We are looking for more magic, mystery and fantasy in our lives and branding is finding its new mission to provide it. Consumers are bored and disillusioned with reality and the rational sell. Function has gone as far as it can. As designer Jaime Hayon says, ‘It’s no longer enough for a product to be of good quality, it must also have a narrative. The narrative takes you to another world.’ In the emerging Fantasy age, storytelling is the new currency and the role of brands and culture will be to make our fantasy worlds a reality.
In his forthcoming book, Next Generation, Rolf Jensen suggests that we are living in an age when dreams themselves become the products consumers most covet. ‘We live in a fantasy world and we need to make products to fill it,’ says Jensen. ‘Fantasy products may never materialise in the real world. It could be robot milk, a computer game or a concept car. The product is a by-product of a fantasy.’
The idea is not to create a fantasy brand, but to invent a fantasy world through which a brand can tell its story. The architects of our imaginations, the Zaha Hadids, Steven Spielbergs and JK Rowlings, will have an integral role to play in this new era of fantasy branding.
Rendering of the Macau Pavilion, Shanghai, by Carlos Marreiros Architects. Whilst rational adult thinking may consider this nonsense, a child-like imagination would find the sense and wonder in a gigantic bunny-shaped building.
Dan Hon, CEO of Six to Start, a cross-platform entertainment and augmented reality game (ARG) company agrees with this theory. ‘Harry Potter is a great example. It’s JK’s [Rowling] story. But in her world there are some amazing sweets and a company out there [Mars] has thought – let’s actually make these sweets. It’s making fantasy a reality.’
Product designer and inventor Freddie Yauner uses play, narrative and nonsense to take everyday objects to another level. His products include the world’s highest-popping toaster, fastest clock and longest lipstick.
‘Product design is becoming more narrative based, more about beautiful nonsense,’ he says. ‘My tutor [at the Royal College of Art] said the toaster was stupid and funny. I said, Isn’t that nice? We have everything we need today. Therefore, you need a reason to make stuff. The narrative is the reason. Fantasy gives added value.’
Freddie Yauner is the creator and breaker of the world’s highest-popping toaster.
Yauner says he would hate for his products to be mass-produced because they are a critique on consumer excess. ‘The point of Fantasy branding is breaking the monotony,’ he says. ‘It is a criticism and appreciation of what we have. These products break you from the consumer cycle and take you to an idle space, a fantasy world.’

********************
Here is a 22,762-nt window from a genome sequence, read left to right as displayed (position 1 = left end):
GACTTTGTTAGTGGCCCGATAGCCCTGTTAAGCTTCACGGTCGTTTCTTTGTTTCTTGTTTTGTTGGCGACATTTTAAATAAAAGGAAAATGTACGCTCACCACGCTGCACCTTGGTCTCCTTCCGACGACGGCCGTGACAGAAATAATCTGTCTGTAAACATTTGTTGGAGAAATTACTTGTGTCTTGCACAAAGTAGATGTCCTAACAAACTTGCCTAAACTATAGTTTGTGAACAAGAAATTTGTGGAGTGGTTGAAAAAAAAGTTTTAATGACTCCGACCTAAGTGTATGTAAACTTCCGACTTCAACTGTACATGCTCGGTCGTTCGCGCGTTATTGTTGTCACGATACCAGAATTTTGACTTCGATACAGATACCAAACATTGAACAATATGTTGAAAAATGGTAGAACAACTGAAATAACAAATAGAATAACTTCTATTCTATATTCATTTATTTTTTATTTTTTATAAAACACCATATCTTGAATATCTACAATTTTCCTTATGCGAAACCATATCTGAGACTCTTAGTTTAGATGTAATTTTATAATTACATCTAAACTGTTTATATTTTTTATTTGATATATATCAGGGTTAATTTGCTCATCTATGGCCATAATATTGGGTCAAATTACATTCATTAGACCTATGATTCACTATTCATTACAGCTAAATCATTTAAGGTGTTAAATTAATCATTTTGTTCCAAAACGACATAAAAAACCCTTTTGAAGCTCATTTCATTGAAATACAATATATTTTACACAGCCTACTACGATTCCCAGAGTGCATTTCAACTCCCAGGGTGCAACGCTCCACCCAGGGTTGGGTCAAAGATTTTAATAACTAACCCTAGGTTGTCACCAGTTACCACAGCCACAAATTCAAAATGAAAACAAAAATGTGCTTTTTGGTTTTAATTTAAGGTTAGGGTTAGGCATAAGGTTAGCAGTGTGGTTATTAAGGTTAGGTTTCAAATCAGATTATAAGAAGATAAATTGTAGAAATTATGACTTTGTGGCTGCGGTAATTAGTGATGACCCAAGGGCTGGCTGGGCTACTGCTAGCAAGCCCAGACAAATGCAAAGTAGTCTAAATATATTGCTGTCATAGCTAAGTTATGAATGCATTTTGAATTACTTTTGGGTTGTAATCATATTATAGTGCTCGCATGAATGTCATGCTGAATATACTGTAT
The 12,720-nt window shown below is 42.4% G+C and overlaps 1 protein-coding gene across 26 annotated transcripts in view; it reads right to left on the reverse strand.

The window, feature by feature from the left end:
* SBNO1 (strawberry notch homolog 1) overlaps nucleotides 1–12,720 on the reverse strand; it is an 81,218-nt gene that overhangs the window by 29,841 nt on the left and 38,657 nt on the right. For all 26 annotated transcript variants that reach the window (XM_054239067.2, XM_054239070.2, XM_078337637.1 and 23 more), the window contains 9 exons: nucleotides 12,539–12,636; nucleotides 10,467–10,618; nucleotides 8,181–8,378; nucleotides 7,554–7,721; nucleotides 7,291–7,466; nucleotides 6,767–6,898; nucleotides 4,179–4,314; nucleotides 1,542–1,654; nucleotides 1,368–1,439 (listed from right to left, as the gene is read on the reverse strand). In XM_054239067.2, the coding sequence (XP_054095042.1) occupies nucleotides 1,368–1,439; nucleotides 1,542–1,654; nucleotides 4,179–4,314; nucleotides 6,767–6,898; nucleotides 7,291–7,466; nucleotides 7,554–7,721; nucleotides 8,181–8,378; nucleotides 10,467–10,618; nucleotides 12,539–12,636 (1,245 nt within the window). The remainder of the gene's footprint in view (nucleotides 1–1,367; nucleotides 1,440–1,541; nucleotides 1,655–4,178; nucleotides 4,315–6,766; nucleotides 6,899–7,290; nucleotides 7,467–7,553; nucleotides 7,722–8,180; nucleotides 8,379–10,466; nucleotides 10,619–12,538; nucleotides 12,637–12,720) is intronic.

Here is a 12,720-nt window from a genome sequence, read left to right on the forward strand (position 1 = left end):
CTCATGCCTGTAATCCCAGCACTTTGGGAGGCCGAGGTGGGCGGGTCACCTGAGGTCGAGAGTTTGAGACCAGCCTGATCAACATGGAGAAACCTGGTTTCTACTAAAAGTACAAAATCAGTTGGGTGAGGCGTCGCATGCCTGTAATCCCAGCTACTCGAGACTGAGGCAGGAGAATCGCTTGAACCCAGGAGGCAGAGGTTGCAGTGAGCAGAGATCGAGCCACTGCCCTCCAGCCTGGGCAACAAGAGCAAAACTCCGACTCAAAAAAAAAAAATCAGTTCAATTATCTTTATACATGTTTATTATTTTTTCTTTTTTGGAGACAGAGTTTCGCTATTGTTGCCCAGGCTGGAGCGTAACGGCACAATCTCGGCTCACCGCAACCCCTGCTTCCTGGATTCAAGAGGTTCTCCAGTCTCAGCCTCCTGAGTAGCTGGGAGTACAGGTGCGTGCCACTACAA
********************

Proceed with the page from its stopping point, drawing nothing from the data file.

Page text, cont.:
‘The ability to dream, to spot what might otherwise be hidden, and to innovate to create what previously could only be imagined, will increasingly separate the winners and the losers,’ says Scott Anthony, author of The Silver Lining: An Innovation Playbook for Uncertain Times.
Museum in a Shoebox is a web-based project by a Swedish artist and architect, Kristina Dalberg. It presents real and imaginary works by real and imaginary artists, “blurring the line between fact and fiction.”
Fantasy branding promises to change the way we think about innovation and unleash it throughout a business. ‘Businesses have a very rational, top-down way of thinking that may not understand how wild and unpredictable R&D is,’ says Richard Bronk, author of The Romantic Economist: Imagination in Economics. ‘We need more imaginative leaps from our leaders. Blue-sky thinking shouldn’t be compartmentalised to product development but applied to businesses as a whole.’ Brands should therefore start employing people with the skills for creating new market universes and fantasy worlds.
‘I see it coming from the storytelling industries: books, movies, TV,’ says Jensen. ‘Many reality TV shows already work in this way – they are creating new universes.’
Artist Scott Musgrove has just published a book about extinct animals that only exist in his imagination.
Weird and wonderful cross-cultural collaboration should therefore be considered, he says. ‘Imagine Kraft employing Steven Spielberg to invent a new universe for macaroni and cheese!’
The commercial age has gone as far as it can. In the Fantasy era, where we trade in stories and dreams, consumers and brands will be defined by their imagination. Consumers are ready for extraordinary, unique, impossible things.
Sarah’s Blog; Dreamtelligence, The Future Laboratory